Play by mail gaming shares many similarities with board gaming, as well, the turn based aspect a signature feature of many PBM games. Unlike many modern-day massively multiplayer online games of various types, postal games tended - and still tend - to deliver a more personalized gaming experience, one that did not leave the player lost in a tsunami of player pools that number in the millions, for some of the more heavily populated massively multiplayer online games, particularly where MMORPGs of note are concerned. Combining a beer & pretzels sort of appeal with a community of both commercial and non-commercial game moderators, PBM left an indelible mark upon the history of gaming. Rich gaming experiences that were unique to postal gaming helped elevate the hobby and the industry to such a place in the public eye that good old correspondence gaming soon carved out a place for itself in the pantheon of gaming genres.
[h=3]The RPG Legacy of PBM[/h]Play-by-mail has several advantages unique to the form: it offers a ready supply of opponents, is easier to schedule due to the asynchronous nature of each turn, and can handle more players than a tabletop game over the span of several years. And yet, it's entirely possible to play a role-playing game in the PBM format, albeit at a much slower pace.

Flying Buffalo was keenly aware of the popularity of Dungeons & Dragons and its impact on play-by-mail. The opportunities seemed endless and, for the right company, potentially lucrative. It turns out that there was a demand for play-by-mail role-playing games, but not everyone was up to the challenge:
I suppose the most notorious of the “disappearing pbm companies” was Lords of Valetia. This was announced via a flyer and then a full page ad in Strategy and Tactics magazine. It was a hand-run, fantasy role-playing game announced just as D&D was getting popular. I understand that he immediately got 1000 players and was swamped. Unfortunately, it was run by one college student, entirely by hand. There was a long delay and then another group announced they had taken it over. They actually ran several turns for many people. (Mike Stackpole says he got five or six turns). Then they ran into trouble also, and a fellow named Elmer Hinton, who called himself “Gamemasters Publishers Association” offered to take it over. They eagerly handed it over to him, and he published several newsletters and took out many full page ads in magazines like The Space Gamer and The Dragon. Unfortunately I’m not sure whether anyone actually got any turns from Elmer. He was going to put the whole thing on a computer, and had lots of other grandiose plans that never quite got anywhere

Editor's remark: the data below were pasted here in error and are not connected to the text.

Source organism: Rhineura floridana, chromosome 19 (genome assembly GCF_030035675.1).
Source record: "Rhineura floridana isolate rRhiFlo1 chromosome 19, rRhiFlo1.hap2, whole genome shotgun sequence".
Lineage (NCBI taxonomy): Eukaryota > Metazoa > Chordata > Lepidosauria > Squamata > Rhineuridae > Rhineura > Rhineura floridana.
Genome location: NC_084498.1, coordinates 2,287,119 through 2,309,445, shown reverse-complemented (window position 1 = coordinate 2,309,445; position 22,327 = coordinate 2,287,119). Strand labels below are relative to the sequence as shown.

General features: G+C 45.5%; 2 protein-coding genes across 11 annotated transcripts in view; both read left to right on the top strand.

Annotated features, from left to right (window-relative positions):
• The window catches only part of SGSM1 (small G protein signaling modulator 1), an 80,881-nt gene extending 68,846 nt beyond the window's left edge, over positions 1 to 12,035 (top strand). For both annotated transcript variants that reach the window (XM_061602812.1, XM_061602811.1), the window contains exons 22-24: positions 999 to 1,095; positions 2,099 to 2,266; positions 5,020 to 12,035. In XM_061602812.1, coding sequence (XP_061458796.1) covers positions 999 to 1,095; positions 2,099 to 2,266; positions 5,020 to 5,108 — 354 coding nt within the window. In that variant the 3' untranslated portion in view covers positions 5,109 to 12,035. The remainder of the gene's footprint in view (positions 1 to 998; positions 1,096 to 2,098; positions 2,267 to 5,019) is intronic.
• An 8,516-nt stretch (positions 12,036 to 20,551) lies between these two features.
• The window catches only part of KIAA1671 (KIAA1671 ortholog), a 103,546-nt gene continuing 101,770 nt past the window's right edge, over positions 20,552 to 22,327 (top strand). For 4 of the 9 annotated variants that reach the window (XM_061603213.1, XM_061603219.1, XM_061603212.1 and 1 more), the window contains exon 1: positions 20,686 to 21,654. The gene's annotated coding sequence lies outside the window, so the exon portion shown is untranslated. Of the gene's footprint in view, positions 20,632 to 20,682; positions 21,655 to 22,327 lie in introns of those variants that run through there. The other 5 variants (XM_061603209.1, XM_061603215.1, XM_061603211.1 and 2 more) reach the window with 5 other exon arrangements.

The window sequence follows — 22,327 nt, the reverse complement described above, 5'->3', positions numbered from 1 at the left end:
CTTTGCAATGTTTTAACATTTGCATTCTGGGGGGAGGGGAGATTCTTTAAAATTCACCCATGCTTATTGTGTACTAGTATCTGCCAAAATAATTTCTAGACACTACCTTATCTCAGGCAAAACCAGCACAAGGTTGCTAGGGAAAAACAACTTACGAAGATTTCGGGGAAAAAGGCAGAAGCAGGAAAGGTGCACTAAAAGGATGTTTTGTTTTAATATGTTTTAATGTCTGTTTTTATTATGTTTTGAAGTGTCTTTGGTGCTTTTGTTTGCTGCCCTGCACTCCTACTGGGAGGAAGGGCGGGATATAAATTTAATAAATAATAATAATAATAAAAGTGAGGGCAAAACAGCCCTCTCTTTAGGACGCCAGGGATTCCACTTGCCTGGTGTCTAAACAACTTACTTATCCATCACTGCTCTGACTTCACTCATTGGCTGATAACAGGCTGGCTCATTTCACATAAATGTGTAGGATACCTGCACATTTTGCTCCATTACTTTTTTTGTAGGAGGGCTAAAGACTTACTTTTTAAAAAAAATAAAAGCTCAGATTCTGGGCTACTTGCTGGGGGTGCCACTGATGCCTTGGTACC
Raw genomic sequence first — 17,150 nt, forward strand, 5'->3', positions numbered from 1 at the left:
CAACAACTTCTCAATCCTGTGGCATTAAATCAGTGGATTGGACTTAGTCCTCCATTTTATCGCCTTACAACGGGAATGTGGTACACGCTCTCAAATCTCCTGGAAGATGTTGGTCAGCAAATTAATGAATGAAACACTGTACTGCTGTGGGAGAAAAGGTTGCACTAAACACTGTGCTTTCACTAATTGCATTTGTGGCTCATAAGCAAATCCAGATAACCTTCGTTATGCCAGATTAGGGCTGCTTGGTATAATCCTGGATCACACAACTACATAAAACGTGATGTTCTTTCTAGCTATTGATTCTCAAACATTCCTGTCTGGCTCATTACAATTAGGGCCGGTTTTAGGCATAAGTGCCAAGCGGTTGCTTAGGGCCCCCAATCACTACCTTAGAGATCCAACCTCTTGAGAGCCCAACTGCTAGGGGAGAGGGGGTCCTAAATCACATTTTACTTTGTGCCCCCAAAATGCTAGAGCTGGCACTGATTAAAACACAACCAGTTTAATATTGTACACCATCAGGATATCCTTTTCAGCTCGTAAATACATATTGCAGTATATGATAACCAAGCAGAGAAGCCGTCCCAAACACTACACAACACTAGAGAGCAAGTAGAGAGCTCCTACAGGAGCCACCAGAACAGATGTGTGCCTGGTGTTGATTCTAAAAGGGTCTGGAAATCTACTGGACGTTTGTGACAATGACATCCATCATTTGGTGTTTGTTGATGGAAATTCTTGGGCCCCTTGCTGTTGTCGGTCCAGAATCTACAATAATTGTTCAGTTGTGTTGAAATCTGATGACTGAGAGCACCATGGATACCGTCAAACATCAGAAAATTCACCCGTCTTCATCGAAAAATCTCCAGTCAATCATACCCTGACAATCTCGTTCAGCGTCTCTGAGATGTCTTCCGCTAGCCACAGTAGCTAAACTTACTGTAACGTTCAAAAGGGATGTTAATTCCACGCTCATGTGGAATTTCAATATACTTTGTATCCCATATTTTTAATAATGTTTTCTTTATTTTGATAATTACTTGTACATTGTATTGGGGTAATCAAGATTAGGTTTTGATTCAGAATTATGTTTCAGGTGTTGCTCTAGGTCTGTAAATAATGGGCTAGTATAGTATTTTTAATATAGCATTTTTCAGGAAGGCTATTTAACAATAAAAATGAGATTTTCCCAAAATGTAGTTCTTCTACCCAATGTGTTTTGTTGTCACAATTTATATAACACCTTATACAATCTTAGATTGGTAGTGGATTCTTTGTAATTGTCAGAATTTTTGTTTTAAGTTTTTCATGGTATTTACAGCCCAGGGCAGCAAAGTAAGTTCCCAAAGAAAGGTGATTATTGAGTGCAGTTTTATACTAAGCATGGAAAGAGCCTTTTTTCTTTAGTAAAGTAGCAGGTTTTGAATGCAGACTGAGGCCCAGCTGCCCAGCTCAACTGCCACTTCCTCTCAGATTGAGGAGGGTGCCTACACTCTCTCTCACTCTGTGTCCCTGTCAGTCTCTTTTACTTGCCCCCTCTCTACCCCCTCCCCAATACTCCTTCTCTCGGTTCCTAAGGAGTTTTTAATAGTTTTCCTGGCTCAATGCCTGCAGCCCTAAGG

Play-by-mail continues on in a wide variety of formats, with the "mail" replaced by web, email, or even browser-based social games that take place on Twitter:
Whether one says PBM, PBM games, PBM gaming, play by mail, play-by-mail, postal games, postal gaming, play by post, correspondence games, or correspondence gaming, they are all variations on the exact, same thing. Later (as in newer or more recent) variations on the core genre that is postal gaming have manifested themselves as PBeM (play by e-mail), PBM (play by web - as in the World Wide Web), PBI (play by Internet), TBG (turn based gaming), and even BBG (browser based games).
The role-playing game revolution was not lost on Loomis. In the next installment we'll look at Flying Buffalo's tabletop RPG innovation...a D&D-inspired game titled Tunnels & Trolls.
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Michael Tresca

Michael Tresca


Crusty Old Meatwad (he/him)
I played many Flying Buffalo PBMs, and a couple from other companies. I mostly played Battle Plan, in a variety of maps and formats. I wanted to play Starweb and poured over the rules, but never got around to playing.

As far as other companies, I remember I used to like Crack of Doom, which was a good hand-run fantasy game.